The main stories from 2023

As 2023 draws to a close it’s time to reflect on where we are now and which stories mattered throughout the year before we move into the new year.

The UK inflation rate has fallen steadily through the year to 3.9 percent but the economy is still balanced on a knife edge. The EU economies are slightly better off, though Germany is weaker than expected, while the US has recovered at a much faster rate. The pandemic now seems like a distant memory though Covid still persists in most countries. The war in Ukraine still rages on while there is the very real risk that the conflict in Gaza could spread further, which will undermine the Western economies.

On the other hand, the printing industry is in a much more healthy state, judging by the range of stories that I’ve covered this year. So to remind ourselves of this I’ve picked out the most widely read stories from Printing and Manufacturing Journal for each month of the year. 

Back in January, the news that EFI had spun off its Fiery division as a separate company proved popular with many readers. However, although Fiery has its own management structure, it is still owned by the same venture capital company Siris Capital Group, that acquired EFI in April 2019. Nonetheless, this was a necessary move to create space between EFI, which is continuing to develop its inkjet printer portfolio, and Fiery, which is also selling its software to rival OEM printer manufacturers.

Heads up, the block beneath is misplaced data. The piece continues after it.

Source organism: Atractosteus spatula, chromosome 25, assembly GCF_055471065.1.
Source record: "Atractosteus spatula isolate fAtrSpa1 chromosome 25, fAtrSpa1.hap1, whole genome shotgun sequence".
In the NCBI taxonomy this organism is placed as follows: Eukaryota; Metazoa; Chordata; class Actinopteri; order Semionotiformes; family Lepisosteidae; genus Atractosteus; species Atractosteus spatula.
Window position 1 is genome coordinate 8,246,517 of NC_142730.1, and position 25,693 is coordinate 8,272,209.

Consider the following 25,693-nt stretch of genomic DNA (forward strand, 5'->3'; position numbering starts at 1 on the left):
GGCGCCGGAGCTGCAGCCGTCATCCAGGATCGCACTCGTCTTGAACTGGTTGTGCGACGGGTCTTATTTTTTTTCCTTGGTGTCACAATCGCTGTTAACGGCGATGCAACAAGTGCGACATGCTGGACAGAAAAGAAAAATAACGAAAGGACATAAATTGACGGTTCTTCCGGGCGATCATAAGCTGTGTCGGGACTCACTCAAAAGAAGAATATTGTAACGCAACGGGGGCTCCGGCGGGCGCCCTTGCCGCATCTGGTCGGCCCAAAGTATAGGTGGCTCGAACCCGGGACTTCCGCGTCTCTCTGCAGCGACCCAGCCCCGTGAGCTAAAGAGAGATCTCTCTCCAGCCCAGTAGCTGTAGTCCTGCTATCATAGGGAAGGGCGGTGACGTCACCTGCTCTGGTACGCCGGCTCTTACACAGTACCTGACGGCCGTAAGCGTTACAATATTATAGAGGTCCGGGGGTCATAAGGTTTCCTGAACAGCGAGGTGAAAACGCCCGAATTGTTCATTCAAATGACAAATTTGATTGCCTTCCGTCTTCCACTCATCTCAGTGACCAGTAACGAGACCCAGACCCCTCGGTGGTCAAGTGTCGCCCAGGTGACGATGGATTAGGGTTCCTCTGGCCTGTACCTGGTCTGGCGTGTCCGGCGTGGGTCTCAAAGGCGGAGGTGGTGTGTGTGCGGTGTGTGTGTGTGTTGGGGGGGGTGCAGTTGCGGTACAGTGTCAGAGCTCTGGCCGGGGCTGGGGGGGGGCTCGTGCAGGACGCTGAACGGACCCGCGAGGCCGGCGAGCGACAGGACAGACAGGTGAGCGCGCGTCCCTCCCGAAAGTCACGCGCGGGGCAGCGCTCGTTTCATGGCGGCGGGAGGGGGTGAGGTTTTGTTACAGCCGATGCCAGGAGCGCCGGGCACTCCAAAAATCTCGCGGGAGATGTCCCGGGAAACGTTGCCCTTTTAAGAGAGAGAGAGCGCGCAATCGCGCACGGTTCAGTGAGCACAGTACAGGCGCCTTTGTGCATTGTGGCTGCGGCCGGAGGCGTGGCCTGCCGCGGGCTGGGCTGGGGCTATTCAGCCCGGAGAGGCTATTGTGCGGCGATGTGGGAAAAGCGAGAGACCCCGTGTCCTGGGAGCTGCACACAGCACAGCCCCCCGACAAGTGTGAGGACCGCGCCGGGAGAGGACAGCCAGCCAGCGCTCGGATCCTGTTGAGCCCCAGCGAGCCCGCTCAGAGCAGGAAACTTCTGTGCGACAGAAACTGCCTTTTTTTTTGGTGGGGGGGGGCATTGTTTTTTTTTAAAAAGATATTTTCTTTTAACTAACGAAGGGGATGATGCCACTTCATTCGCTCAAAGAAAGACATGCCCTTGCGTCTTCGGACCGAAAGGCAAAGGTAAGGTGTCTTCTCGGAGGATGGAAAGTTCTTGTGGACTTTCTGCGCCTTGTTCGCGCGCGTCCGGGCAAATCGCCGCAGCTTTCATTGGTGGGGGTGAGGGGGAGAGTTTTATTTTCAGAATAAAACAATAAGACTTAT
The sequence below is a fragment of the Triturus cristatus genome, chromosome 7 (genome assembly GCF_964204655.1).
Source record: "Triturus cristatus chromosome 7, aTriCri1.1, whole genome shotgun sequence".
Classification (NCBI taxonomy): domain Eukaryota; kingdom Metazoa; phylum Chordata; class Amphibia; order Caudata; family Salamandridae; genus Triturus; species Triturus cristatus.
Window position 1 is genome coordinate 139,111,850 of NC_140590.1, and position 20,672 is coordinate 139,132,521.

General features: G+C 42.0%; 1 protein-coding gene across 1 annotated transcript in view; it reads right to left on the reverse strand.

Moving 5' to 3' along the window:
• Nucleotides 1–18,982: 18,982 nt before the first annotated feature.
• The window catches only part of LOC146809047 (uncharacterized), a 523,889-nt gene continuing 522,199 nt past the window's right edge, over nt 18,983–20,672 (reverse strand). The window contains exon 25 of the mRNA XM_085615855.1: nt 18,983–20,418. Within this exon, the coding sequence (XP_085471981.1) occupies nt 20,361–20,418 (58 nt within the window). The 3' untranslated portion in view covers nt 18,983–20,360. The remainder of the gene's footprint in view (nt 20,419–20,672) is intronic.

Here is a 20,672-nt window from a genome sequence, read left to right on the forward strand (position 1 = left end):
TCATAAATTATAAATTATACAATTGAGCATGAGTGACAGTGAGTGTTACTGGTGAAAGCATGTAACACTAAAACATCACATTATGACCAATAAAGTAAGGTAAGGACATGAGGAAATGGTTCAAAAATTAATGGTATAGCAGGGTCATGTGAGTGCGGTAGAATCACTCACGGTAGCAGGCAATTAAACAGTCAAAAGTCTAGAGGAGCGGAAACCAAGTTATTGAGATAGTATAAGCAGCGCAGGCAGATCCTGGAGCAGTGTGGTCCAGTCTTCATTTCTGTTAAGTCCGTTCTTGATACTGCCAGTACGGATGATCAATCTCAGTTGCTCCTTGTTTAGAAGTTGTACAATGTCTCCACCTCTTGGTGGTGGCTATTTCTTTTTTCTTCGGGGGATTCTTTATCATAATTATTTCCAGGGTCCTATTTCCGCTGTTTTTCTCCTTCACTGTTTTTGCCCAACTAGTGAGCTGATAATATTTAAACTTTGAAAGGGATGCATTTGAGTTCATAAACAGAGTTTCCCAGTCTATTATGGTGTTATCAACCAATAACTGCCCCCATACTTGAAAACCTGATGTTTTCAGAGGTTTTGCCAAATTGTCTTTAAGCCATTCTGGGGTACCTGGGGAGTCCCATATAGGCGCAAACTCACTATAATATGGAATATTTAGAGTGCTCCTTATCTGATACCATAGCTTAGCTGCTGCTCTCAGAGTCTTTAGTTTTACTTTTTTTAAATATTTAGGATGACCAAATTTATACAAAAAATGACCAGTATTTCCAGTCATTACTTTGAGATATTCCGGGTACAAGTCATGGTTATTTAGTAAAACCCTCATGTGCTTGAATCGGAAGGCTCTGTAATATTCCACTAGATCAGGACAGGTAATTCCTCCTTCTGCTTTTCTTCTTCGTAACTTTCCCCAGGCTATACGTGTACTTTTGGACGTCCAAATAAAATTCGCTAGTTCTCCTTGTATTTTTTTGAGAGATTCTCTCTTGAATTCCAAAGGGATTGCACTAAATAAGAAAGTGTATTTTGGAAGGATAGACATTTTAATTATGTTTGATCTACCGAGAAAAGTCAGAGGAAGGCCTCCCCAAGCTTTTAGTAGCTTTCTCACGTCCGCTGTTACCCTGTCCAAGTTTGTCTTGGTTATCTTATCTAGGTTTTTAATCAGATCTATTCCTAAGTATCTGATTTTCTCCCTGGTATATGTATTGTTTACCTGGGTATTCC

The top story from February was an interview with Mike Rottenborn, CEO of Hybrid Software Group, in which he discussed how the group had grown and the strategy behind this. This has resulted in a diverse but highly interconnected portfolio that should make the company worth checking out at the upcoming Drupa.

Surprisingly, an older story from the end of 2022 on Fujifilm developing a new sheetfed B2 dry toner press, was the second most widely read story in February. At the time this was a prototype but this press has since been launched commercially in Europe as the Revoria GC12500 and means that Fujifilm can offer customers a choice between dry toner and inkjet in the B2 format

Thomas Hofmann, head of continuous feed printing, and Jennifer Kolloczek, senior director for production printing for European planning, marketing and innovation, with the new Canon ProStream 3000.

At the end of February I travelled to Luzern in Switzerland for the Hunkeler Innovation Days, which led to a number of stories. Of these, the most widely read was Canon’s new ProStream 3000 continuous feed single pass inkjet press. It builds on the existing ProStream 1000 but with a new paper path and drying system that allows the press to run higher weight stocks. This in turn means that customers can take on higher value work such as photobooks.